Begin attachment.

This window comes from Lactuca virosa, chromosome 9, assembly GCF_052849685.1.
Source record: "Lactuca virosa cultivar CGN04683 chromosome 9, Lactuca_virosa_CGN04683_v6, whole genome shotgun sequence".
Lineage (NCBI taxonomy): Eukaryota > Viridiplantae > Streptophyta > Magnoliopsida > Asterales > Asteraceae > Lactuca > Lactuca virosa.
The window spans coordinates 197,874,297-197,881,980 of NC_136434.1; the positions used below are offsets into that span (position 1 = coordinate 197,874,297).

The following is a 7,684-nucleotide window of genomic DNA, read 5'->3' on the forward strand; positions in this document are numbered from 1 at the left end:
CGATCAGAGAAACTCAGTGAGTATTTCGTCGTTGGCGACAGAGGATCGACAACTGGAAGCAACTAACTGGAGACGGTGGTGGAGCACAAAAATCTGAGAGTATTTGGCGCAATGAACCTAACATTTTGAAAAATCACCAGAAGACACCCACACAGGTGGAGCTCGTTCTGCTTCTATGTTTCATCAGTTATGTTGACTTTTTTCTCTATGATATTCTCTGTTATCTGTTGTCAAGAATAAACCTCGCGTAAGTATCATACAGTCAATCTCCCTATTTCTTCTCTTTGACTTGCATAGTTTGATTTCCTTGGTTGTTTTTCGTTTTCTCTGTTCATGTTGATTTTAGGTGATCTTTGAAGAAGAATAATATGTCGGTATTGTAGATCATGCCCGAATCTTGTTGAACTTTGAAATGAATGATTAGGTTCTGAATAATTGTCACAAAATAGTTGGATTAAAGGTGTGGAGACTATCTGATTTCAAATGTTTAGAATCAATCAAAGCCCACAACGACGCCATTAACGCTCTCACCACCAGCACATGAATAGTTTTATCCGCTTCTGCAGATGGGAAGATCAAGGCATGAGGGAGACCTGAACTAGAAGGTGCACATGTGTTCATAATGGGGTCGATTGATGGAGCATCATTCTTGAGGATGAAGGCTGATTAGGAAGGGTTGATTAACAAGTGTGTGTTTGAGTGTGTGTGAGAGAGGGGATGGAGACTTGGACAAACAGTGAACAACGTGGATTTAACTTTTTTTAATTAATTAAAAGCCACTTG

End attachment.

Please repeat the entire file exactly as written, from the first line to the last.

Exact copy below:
This window comes from Lactuca virosa, chromosome 9, assembly GCF_052849685.1.
Source record: "Lactuca virosa cultivar CGN04683 chromosome 9, Lactuca_virosa_CGN04683_v6, whole genome shotgun sequence".
Lineage (NCBI taxonomy): Eukaryota > Viridiplantae > Streptophyta > Magnoliopsida > Asterales > Asteraceae > Lactuca > Lactuca virosa.
The window spans coordinates 197,874,297-197,881,980 of NC_136434.1; the positions used below are offsets into that span (position 1 = coordinate 197,874,297).

The following is a 7,684-nucleotide window of genomic DNA, read 5'->3' on the forward strand; positions in this document are numbered from 1 at the left end:
CGATCAGAGAAACTCAGTGAGTATTTCGTCGTTGGCGACAGAGGATCGACAACTGGAAGCAACTAACTGGAGACGGTGGTGGAGCACAAAAATCTGAGAGTATTTGGCGCAATGAACCTAACATTTTGAAAAATCACCAGAAGACACCCACACAGGTGGAGCTCGTTCTGCTTCTATGTTTCATCAGTTATGTTGACTTTTTTCTCTATGATATTCTCTGTTATCTGTTGTCAAGAATAAACCTCGCGTAAGTATCATACAGTCAATCTCCCTATTTCTTCTCTTTGACTTGCATAGTTTGATTTCCTTGGTTGTTTTTCGTTTTCTCTGTTCATGTTGATTTTAGGTGATCTTTGAAGAAGAATAATATGTCGGTATTGTAGATCATGCCCGAATCTTGTTGAACTTTGAAATGAATGATTAGGTTCTGAATAATTGTCACAAAATAGTTGGATTAAAGGTGTGGAGACTATCTGATTTCAAATGTTTAGAATCAATCAAAGCCCACAACGACGCCATTAACGCTCTCACCACCAGCACATGAATAGTTTTATCCGCTTCTGCAGATGGGAAGATCAAGGCATGAGGGAGACCTGAACTAGAAGGTGCACATGTGTTCATAATGGGGTCGATTGATGGAGCATCATTCTTGAGGATGAAGGCTGATTAGGAAGGGTTGATTAACAAGTGTGTGTTTGAGTGTGTGTGAGAGAGGGGATGGAGACTTGGACAAACAGTGAACAACGTGGATTTAACTTTTTTTAATTAATTAAAAGCCACTTG